A new study finds that the use of hypnosis could help relax some patients who are required to be awake during brain surgery.
During a type of operation known as “awake” brain surgery, the patient is initially anesthetized but then awakened during the operation in order to be able to communicate with the surgeon. This enables the surgeon to safely remove the tumor without damaging the “eloquent cortex,” which are critical areas of the brain involved in language and movement.
This French study looked at the use of hypnosis in 37 patients undergoing “awake” surgery for the removal of low-grade gliomas, which is a type of tumor arising from the brain and spinal cord.
Tuesday, 29 Dec 2015 11:07 AM
The anesthesiologist/hypnotist met with the patients a few weeks prior to the surgery to prepare them for the technique, which is known as “hypnosedation.” Then, once in the operating room, the patients were placed in a hypnotic trance, which was progressively enhanced with specific instructions given to the patient as the operation proceeded.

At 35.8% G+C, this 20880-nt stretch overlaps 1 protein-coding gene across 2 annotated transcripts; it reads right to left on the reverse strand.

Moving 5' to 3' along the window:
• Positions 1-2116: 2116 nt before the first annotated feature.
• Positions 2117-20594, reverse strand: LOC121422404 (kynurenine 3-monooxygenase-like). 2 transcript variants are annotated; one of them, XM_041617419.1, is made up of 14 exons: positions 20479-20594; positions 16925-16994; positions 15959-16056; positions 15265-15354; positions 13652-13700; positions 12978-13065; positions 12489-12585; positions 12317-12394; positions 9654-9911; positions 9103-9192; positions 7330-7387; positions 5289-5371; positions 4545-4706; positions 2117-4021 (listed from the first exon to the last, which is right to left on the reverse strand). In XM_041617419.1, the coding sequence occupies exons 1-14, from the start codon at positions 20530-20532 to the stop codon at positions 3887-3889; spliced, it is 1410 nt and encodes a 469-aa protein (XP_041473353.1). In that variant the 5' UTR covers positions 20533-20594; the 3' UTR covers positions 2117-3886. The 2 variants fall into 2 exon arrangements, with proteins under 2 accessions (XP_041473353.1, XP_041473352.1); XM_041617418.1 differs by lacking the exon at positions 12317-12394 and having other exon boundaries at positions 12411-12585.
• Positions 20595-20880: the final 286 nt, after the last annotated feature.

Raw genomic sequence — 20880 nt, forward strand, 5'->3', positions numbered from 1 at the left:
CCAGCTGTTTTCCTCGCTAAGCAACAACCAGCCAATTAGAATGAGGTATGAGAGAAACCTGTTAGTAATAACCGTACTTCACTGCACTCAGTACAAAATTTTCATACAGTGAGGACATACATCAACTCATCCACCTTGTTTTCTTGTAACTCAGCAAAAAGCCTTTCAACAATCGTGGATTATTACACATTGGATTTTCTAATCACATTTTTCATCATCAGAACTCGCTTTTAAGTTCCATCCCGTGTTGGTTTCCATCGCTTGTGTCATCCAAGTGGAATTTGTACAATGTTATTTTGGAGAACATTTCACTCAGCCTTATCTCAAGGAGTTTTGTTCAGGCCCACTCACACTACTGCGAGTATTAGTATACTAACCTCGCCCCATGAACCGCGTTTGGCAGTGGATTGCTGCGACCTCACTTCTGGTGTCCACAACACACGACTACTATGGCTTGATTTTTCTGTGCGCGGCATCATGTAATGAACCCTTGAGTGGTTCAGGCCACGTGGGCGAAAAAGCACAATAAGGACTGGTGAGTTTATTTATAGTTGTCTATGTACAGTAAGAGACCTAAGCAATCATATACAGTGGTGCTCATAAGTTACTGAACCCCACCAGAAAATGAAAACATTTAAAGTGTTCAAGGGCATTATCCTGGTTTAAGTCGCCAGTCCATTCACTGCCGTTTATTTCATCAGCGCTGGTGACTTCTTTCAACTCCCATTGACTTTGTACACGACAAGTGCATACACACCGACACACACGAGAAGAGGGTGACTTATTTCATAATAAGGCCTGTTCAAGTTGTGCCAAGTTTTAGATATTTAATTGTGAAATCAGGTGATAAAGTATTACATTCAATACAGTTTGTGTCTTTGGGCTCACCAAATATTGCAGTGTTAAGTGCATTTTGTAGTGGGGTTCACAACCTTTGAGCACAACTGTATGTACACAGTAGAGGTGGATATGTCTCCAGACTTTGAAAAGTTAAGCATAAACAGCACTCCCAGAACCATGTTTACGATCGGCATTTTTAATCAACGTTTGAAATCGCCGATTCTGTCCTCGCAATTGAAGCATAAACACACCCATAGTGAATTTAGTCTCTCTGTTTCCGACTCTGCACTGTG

According to the researchers, the hypnosedation seemed to reduce the impact of unpleasant events during surgery, and pain seemed to decrease as the level of hypnosis deepened. Only two patients said that, if they had to undergo a second similar surgery, they would not opt for the technique again.
The study does not necessarily prove that using hypnosis is superior to the standard type of anesthesia, though. Although using hypnosis does eliminate the need to awaken the patient during the surgery, the technique does require considerable investment and time comment on the part of the whole team, including the patient, the researchers note in the study, which appears in Neurology.